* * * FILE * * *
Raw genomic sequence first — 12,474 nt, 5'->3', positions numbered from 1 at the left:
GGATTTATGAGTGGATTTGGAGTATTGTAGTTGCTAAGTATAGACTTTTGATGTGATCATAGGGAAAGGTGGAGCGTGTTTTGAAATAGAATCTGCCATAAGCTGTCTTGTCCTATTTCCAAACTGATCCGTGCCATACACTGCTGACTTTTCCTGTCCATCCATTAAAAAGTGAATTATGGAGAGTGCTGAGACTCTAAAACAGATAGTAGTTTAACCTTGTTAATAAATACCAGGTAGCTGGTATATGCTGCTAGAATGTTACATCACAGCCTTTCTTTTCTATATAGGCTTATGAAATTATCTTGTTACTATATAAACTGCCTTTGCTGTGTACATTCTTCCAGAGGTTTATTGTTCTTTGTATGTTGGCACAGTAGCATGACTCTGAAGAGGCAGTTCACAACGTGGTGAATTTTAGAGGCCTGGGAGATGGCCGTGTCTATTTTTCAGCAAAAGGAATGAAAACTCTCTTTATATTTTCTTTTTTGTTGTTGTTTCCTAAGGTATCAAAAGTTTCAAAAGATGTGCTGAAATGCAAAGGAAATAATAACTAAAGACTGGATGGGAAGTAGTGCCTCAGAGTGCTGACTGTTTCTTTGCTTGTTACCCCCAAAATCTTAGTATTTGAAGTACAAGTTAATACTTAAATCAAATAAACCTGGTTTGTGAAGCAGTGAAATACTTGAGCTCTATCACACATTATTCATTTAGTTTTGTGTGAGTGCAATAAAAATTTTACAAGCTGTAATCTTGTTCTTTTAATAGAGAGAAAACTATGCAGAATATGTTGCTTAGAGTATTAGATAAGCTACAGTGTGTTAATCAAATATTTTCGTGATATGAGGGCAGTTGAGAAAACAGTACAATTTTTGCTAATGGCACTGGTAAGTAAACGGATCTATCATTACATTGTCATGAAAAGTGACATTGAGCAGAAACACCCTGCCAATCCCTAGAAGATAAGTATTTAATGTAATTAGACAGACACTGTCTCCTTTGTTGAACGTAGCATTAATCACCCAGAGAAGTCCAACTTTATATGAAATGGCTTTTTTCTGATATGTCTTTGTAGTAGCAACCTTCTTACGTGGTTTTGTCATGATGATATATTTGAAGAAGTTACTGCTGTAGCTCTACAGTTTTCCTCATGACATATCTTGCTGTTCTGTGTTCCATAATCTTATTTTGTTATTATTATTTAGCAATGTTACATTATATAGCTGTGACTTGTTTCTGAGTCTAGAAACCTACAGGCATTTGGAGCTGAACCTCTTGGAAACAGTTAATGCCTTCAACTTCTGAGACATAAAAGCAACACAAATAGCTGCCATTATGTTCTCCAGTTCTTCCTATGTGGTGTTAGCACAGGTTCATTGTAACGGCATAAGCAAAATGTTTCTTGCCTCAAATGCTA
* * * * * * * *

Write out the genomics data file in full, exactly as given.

Raw genomic sequence first — 12,474 nt, 5'->3', positions numbered from 1 at the left:
GGATTTATGAGTGGATTTGGAGTATTGTAGTTGCTAAGTATAGACTTTTGATGTGATCATAGGGAAAGGTGGAGCGTGTTTTGAAATAGAATCTGCCATAAGCTGTCTTGTCCTATTTCCAAACTGATCCGTGCCATACACTGCTGACTTTTCCTGTCCATCCATTAAAAAGTGAATTATGGAGAGTGCTGAGACTCTAAAACAGATAGTAGTTTAACCTTGTTAATAAATACCAGGTAGCTGGTATATGCTGCTAGAATGTTACATCACAGCCTTTCTTTTCTATATAGGCTTATGAAATTATCTTGTTACTATATAAACTGCCTTTGCTGTGTACATTCTTCCAGAGGTTTATTGTTCTTTGTATGTTGGCACAGTAGCATGACTCTGAAGAGGCAGTTCACAACGTGGTGAATTTTAGAGGCCTGGGAGATGGCCGTGTCTATTTTTCAGCAAAAGGAATGAAAACTCTCTTTATATTTTCTTTTTTGTTGTTGTTTCCTAAGGTATCAAAAGTTTCAAAAGATGTGCTGAAATGCAAAGGAAATAATAACTAAAGACTGGATGGGAAGTAGTGCCTCAGAGTGCTGACTGTTTCTTTGCTTGTTACCCCCAAAATCTTAGTATTTGAAGTACAAGTTAATACTTAAATCAAATAAACCTGGTTTGTGAAGCAGTGAAATACTTGAGCTCTATCACACATTATTCATTTAGTTTTGTGTGAGTGCAATAAAAATTTTACAAGCTGTAATCTTGTTCTTTTAATAGAGAGAAAACTATGCAGAATATGTTGCTTAGAGTATTAGATAAGCTACAGTGTGTTAATCAAATATTTTCGTGATATGAGGGCAGTTGAGAAAACAGTACAATTTTTGCTAATGGCACTGGTAAGTAAACGGATCTATCATTACATTGTCATGAAAAGTGACATTGAGCAGAAACACCCTGCCAATCCCTAGAAGATAAGTATTTAATGTAATTAGACAGACACTGTCTCCTTTGTTGAACGTAGCATTAATCACCCAGAGAAGTCCAACTTTATATGAAATGGCTTTTTTCTGATATGTCTTTGTAGTAGCAACCTTCTTACGTGGTTTTGTCATGATGATATATTTGAAGAAGTTACTGCTGTAGCTCTACAGTTTTCCTCATGACATATCTTGCTGTTCTGTGTTCCATAATCTTATTTTGTTATTATTATTTAGCAATGTTACATTATATAGCTGTGACTTGTTTCTGAGTCTAGAAACCTACAGGCATTTGGAGCTGAACCTCTTGGAAACAGTTAATGCCTTCAACTTCTGAGACATAAAAGCAACACAAATAGCTGCCATTATGTTCTCCAGTTCTTCCTATGTGGTGTTAGCACAGGTTCATTGTAACGGCATAAGCAAAATGTTTCTTGCCTCAAATGCTA